Tech to Tech
- Subject: Diagnosis of engine-overheating problem
- Essential Reading: Diagnostician
- Author: Brian Manley
Overheating problem leads to a misdiagnosis
“My car’s overheating,” said my friend on the other end of the phone.
“Bring it in,” I replied, confident of a quick diagnosis and repair.
Once the car was in my bay, I popped the hood to find answers to some basic cooling-system questions: What is the coolant level in the overflow bottle and radiator? Are there any visible leaks? Will it overheat if I let it run? Does the radiator fan function?
The coolant level in the overflow was “full”; however, the level in the radiator was a half gallon low. Even after I topped off the radiator, the engine overheated after running for only 10 minutes. The cooling fan worked, and the temperature of both radiator hoses indicated that the thermostat was wide open. I wondered if there was a circulation issue such as a water pump that decided to fail, or a radiator with internal blockage. The radiator and coolant both seemed clean, and I observed flow when I peered into the radiator neck.
At this point I’m certain that many of you are yelling at me to take the next logical step and perform a combustion leak test. As I grabbed – and then dusted off – my seldom-used block tester, I wondered aloud how this 2006 vehicle with 46,000 miles could possibly have a failed head gasket. I have been around long enough to know that seemingly major failures do occur at a young age in some vehicles, and I never overlook what logical testing leads me to do.
For those of you who have never used a combustion-leak tester like the one shown, I recommend it to either confirm or deny the presence of combustion gases in the cooling system.
You can pick one up at some auto-parts stores, and I’ve even seen them on eBay. Before the test can be performed, the level of the coolant must be below the bottom of the tester to avoid pulling liquid up into the test fluid. I drained the coolant down in the radiator one to two inches to avoid this. I poured the special blue “test fluid” into the tester until it was even with the line near the bottom. I attached the squeeze bulb at the top of the tester, started the engine and then slowly squeezed and released the bulb to create negative pressure in the test cylinder, which will “pull” any gases from the cooling system through the test fluid. If the blue fluid turns to yellow within a minute – just as mine did – the test is positive. I had combustion gases in my coolant! I performed this test twice to make certain that I did not contaminate the fluid with coolant, and also to validate the test: two positive readings.
I wanted to confirm my diagnosis with another method, since the repair involves lots of time and money, so I rolled my old four-gas analyzer over and warmed it up. Once it calibrated and I took an ambient hydrocarbon reading from the shop, which was 0 (thank goodness), I held the probe over the neck of the radiator to find consistent readings of more than 100 parts per million! I had my confirmation.
With confidence, I called my friend to tell him the hard-to-deliver news, and he headed over to pick up his car. He thought that since he had always had the service performed on his low-mileage, 2006 vehicle at the dealer, he could take it back to them and ask if there was any warranty for head-gasket failure. It seemed logical to me, and since I was waiting for him to pick up his car, I plugged in my scan tool to look for any trouble codes. I found a “P0300 Random Cylinder Misfire,” which went nicely with the misfire that I could feel in the seat of my pants.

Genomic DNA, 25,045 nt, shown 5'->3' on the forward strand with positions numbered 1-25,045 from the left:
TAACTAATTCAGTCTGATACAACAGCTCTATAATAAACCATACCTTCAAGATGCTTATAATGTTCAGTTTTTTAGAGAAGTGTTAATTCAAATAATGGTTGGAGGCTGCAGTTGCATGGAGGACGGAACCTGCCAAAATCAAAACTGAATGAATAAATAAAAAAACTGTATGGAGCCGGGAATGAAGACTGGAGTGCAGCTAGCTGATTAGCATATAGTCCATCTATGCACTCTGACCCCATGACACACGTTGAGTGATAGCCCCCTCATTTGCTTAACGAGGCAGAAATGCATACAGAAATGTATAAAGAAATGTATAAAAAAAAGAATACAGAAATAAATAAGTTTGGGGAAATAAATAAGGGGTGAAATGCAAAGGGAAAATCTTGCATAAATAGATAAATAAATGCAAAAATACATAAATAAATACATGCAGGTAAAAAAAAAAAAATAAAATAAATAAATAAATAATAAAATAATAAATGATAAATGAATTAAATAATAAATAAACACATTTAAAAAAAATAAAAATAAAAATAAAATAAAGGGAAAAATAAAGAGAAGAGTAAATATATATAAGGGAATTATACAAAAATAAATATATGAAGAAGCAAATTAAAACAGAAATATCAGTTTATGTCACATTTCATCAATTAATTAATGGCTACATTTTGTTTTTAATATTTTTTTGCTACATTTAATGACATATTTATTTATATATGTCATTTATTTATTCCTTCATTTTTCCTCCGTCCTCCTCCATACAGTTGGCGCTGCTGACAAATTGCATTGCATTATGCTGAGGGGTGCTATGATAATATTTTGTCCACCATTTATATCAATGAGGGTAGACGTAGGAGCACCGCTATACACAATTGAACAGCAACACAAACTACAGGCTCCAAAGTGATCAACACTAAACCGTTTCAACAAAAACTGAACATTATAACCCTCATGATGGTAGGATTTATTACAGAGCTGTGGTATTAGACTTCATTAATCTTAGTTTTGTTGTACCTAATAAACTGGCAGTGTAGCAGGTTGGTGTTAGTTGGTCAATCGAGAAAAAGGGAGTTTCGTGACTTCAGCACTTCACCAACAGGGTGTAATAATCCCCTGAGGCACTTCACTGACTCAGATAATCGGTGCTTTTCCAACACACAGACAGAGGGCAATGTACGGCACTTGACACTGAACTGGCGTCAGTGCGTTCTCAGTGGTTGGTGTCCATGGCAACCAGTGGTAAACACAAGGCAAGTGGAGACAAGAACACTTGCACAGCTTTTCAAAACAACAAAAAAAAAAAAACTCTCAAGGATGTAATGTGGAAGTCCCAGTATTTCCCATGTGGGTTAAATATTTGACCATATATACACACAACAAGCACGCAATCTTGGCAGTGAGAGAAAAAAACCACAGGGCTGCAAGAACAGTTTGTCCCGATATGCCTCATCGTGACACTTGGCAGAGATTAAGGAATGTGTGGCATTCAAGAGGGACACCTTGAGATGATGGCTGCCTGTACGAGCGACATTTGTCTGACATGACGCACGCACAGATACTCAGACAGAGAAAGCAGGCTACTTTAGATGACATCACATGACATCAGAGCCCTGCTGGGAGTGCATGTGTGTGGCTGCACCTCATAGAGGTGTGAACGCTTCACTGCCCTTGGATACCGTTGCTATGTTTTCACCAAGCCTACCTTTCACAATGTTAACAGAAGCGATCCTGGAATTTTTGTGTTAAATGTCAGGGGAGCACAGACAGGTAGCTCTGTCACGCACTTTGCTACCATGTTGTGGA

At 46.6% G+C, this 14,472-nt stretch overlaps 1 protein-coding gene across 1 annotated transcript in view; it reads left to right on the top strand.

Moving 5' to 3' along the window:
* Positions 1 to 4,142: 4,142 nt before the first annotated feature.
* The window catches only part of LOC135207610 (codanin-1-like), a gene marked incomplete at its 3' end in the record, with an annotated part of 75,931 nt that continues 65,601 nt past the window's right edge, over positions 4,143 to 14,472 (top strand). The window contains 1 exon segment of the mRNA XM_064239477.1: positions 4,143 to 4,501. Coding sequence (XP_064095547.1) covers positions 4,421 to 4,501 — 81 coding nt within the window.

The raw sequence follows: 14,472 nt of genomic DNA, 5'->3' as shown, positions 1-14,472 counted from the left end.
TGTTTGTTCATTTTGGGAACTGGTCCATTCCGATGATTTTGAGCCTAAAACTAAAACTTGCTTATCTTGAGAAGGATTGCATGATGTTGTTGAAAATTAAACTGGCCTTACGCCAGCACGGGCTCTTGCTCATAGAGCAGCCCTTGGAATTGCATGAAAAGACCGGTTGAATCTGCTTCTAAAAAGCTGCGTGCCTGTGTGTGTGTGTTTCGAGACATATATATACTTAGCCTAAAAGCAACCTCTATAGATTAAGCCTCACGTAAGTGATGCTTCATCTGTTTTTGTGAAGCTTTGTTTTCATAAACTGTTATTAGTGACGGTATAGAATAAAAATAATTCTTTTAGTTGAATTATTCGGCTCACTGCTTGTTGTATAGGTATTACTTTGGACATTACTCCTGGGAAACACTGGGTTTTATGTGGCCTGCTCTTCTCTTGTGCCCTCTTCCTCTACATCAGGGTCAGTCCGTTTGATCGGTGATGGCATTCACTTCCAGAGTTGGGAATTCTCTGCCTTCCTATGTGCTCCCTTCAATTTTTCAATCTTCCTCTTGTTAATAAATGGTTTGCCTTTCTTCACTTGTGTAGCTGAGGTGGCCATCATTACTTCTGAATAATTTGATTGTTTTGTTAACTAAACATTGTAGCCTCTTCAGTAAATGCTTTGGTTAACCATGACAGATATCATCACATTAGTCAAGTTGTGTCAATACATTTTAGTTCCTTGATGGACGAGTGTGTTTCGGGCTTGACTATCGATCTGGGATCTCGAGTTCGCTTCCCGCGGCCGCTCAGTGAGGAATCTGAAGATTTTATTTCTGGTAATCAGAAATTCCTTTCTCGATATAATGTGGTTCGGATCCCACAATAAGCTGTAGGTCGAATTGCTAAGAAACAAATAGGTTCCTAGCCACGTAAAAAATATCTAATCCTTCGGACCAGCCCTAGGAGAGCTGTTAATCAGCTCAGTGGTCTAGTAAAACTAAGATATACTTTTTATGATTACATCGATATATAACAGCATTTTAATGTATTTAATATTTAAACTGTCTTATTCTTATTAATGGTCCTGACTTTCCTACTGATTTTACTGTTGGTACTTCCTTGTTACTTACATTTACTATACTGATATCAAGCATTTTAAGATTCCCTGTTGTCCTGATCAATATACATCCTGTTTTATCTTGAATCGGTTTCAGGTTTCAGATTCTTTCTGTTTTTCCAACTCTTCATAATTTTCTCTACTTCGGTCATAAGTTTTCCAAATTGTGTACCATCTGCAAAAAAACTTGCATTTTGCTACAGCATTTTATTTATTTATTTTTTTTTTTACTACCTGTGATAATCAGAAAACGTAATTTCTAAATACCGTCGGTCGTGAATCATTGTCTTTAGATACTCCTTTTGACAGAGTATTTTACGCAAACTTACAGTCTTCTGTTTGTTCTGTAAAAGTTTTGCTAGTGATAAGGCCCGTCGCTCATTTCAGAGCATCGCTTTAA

Further investigation revealed that cylinder No. 1 had contributed more than its share of misfires; undoubtedly, it was the cylinder accepting all the engine coolant. My friend took the car to his dealer the next morning, told the service writer what I had found and waited for them to call with their own diagnosis. I had all the confidence in the world that they would find the root cause, just as I had.
“It needs a water pump and a thermostat,” said the service manager to my friend.
Of course, when my friend told me this, I said, “?!?!?!?!?!”
It was too late for me to call the dealer, because my friend was happy to give them the go-ahead for a repair that was much less expensive than replacing the head gaskets. I assured my friend that he had better have someone follow him home from the dealer because it was going to overheat again. I even made a bet with him, but I can’t remember how much it was. Sure enough, it didn’t make it two miles from the dealer, so he took it back, and once the dealer had the correct diagnosis, my friend had them apply all the prior labor toward the head-gasket replacement.
They did not warrant the repair for the engine, even though it had been serviced at their dealership its entire life.
The moral of the story? Always confirm your diagnosis, using all the methods at your disposal, and have confidence in your ability. I have sent customers back to their dealer under similar circumstances, and the dealer has performed the repair under warranty, saving our customers hundreds of dollars. Even though I don’t get the initial repair in these situations, the goodwill I garner brings future repairs into my bay.
Brian Manley is a vocational automotive instructor for the Cherry Creek school district in Aurora, Colo. He is an ASE master certified automobile technician and a former member of the National Automotive Technicians Education Foundation (NATEF) board of trustees. You can reach him at [email protected]
This copyrighted article is reprinted with the permission of AutoInc., the official publication of the Automotive Service Association (ASA). To learn more about ASA and its commitment to independent automotive-service and repair professionals, visit www.asashop.org or call 800-272-7467.